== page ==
What’s junk science? It’s “pseudo-science.” It’s when someone or some group with an agenda uses – or references – poorly done research to attempt to prove a point they want to make. It’s also when such persons or groups twist the conclusion of good research to fit an agenda. It’s misleading but it happens all the time in news stories. At best, junk science is misleading. When it’s intentional, it’s almost fraudulent.
To help sort out all the consumer confusion caused by junk science, the American Society of Nutrition, the American College of Nutrition, and the Academy of Nutrition and Dietetics formed a partnership called the Food and Nutrition Science Alliance. The Alliance developed a list of “Ten Red Flags of Junk Science” examples, according to Tufts University.
Our immune systems are generally pretty good at differentiating between dangerous invaders (bacteria, viruses, etc.) and harmless substances (pollen, peanuts, etc.), and reacting accordingly. The process sometimes fails, unfortunately, resulting in a food allergy. This happens in an estimated 4% of adults and 5% of children, according to the National Institute of Allergy and Infectious Diseases.
Symptoms of a food allergy can range from mild to severe, and include vomiting, stomach cramps, hives, wheezing, coughing, shortness of breath, swelling of the tongue, and anaphylaxis, among others. About 90% of food-related allergic reactions are caused by 8 types of food: eggs, milk, peanuts, tree nuts, fish, shellfish, wheat, and soy. There is no cure for food allergies or medication to prevent a reaction; avoiding the offending food trigger is the only option.
There’s an important distinction between a food “allergy” and food “sensitivity.” (Read on…)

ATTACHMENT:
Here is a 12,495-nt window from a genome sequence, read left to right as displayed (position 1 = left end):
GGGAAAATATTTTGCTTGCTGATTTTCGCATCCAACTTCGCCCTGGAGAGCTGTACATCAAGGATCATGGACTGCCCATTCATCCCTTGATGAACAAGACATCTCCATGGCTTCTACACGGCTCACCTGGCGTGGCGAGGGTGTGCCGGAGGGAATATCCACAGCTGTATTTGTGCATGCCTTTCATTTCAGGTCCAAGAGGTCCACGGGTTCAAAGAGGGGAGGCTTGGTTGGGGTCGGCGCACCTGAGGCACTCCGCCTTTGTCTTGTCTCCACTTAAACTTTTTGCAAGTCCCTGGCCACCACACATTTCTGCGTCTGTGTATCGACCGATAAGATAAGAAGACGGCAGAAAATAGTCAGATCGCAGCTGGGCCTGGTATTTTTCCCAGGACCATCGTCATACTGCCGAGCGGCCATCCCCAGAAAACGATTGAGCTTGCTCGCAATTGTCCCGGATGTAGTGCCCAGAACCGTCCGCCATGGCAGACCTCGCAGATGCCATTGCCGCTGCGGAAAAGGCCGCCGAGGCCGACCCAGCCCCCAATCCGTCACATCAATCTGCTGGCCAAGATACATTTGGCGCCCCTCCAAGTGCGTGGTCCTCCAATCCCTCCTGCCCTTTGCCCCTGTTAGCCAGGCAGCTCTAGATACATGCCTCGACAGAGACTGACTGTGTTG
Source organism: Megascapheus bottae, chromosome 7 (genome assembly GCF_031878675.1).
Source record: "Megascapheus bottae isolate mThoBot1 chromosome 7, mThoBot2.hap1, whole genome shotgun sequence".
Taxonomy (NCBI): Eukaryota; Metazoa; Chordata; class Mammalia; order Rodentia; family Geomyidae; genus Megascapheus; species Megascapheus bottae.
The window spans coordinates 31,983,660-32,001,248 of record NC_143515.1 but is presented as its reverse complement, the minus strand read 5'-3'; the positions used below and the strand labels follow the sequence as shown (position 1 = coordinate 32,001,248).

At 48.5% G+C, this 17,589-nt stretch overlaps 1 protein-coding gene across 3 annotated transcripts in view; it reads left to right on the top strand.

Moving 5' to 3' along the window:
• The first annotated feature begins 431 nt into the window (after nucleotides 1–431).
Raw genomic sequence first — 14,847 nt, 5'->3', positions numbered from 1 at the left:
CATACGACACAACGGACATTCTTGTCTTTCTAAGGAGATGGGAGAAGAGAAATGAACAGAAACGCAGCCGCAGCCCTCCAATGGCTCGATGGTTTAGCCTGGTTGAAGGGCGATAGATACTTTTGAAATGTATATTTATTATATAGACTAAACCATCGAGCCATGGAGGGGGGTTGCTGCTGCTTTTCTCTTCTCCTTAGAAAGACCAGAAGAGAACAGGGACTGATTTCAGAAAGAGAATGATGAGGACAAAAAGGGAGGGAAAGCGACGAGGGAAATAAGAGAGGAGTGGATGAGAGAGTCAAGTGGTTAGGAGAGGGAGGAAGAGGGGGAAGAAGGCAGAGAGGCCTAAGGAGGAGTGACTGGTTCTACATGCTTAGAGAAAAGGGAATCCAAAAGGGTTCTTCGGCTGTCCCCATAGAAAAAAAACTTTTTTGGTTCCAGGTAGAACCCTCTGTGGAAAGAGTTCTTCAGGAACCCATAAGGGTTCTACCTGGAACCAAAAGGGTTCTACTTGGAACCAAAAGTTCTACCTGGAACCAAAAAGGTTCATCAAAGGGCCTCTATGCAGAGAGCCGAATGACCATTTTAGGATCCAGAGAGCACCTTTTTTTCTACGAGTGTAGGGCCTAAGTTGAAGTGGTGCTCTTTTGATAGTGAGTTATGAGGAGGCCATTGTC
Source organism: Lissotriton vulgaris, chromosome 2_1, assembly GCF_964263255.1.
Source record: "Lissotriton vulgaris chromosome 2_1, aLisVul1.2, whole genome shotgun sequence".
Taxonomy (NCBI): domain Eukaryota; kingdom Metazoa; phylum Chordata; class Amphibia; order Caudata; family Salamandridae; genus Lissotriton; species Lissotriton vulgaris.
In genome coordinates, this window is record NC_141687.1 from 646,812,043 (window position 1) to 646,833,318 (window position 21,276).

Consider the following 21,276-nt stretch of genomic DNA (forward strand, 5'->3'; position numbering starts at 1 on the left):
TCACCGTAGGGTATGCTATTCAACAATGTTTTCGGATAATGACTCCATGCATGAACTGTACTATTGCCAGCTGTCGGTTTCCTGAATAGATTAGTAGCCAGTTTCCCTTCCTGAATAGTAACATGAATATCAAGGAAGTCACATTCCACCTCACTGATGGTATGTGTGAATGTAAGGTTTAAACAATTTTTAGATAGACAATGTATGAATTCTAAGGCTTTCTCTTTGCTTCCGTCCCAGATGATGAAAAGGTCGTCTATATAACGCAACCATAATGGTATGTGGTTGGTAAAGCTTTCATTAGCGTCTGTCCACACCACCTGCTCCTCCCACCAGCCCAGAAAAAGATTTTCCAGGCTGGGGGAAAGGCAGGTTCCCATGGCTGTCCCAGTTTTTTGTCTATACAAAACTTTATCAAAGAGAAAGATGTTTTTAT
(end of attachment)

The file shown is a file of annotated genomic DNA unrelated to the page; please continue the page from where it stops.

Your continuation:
The first time I saw my grandmother salt her grapefruit I thought she was crazy. Then she had me try it. I was amazed that it didn’t taste salty! Instead, the salt brought out the sweetness in this fruit that, as a kid, I found otherwise too bitter.
That’s the interesting thing about our bodies. They’re way more complex than the map of the tongue with five taste zones on it that you may have seen in middle school. That map is incorrect, by the way, as there are not specific zones on your tongue that correspond to various tastes. Rather, all of the tastes can be detected all over the tongue.
It’s May and temperatures are rising, plants are sprouting, and the sun is still shining as I drive home from work. I feel more peppy than usual.
This feeling and month connect me to that wonderful song from Camelot entitled “The Lusty Month of May.” Here Queen Guinevere proclaims to her loyal subjects: May is the time for Spring Fever!
The question I posed as the title of this blog is a good one that needs revisiting often. Why? Because it puzzles me that some people still are not aware that monosodium glutamate (MSG) is a perfectly safe food ingredient.
While the internet can be a blessing (and yes, it is here to stay), it also can be a curse. A curse? Here’s the thinking about that. Years of inaccurate information and anecdotal tales of woe have been posted and reposted and reposted again about MSG safety. Individuals who don’t believe it is safe or do not understand that the science supports MSG’s safety often sensationalize it. In this day and age where ‘sexy’ sells, outrageous information is what too often grabs attention. Tried and true science can be a bit boring, hence the perpetual posting of untruths about MSG.